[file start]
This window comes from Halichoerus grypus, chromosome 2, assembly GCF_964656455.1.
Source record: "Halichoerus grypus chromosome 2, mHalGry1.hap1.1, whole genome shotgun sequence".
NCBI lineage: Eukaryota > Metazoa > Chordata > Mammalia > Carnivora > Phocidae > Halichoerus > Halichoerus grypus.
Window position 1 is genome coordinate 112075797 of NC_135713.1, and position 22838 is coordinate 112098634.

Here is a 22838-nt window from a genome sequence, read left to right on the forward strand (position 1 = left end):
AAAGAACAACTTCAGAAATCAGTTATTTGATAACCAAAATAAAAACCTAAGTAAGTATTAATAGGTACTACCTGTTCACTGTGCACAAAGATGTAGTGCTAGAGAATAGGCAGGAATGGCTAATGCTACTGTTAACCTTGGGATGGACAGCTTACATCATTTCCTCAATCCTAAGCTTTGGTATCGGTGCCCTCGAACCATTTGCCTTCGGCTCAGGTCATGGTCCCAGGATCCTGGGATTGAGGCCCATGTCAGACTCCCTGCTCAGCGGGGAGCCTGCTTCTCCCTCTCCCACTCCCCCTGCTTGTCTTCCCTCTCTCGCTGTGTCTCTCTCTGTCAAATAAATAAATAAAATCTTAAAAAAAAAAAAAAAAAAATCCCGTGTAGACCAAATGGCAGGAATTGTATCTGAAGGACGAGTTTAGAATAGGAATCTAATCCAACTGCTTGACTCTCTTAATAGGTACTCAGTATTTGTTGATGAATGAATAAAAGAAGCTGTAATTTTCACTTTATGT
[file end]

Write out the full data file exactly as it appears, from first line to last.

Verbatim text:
This window comes from Halichoerus grypus, chromosome 2, assembly GCF_964656455.1.
Source record: "Halichoerus grypus chromosome 2, mHalGry1.hap1.1, whole genome shotgun sequence".
NCBI lineage: Eukaryota > Metazoa > Chordata > Mammalia > Carnivora > Phocidae > Halichoerus > Halichoerus grypus.
Window position 1 is genome coordinate 112075797 of NC_135713.1, and position 22838 is coordinate 112098634.

Here is a 22838-nt window from a genome sequence, read left to right on the forward strand (position 1 = left end):
AAAGAACAACTTCAGAAATCAGTTATTTGATAACCAAAATAAAAACCTAAGTAAGTATTAATAGGTACTACCTGTTCACTGTGCACAAAGATGTAGTGCTAGAGAATAGGCAGGAATGGCTAATGCTACTGTTAACCTTGGGATGGACAGCTTACATCATTTCCTCAATCCTAAGCTTTGGTATCGGTGCCCTCGAACCATTTGCCTTCGGCTCAGGTCATGGTCCCAGGATCCTGGGATTGAGGCCCATGTCAGACTCCCTGCTCAGCGGGGAGCCTGCTTCTCCCTCTCCCACTCCCCCTGCTTGTCTTCCCTCTCTCGCTGTGTCTCTCTCTGTCAAATAAATAAATAAAATCTTAAAAAAAAAAAAAAAAAAATCCCGTGTAGACCAAATGGCAGGAATTGTATCTGAAGGACGAGTTTAGAATAGGAATCTAATCCAACTGCTTGACTCTCTTAATAGGTACTCAGTATTTGTTGATGAATGAATAAAAGAAGCTGTAATTTTCACTTTATGT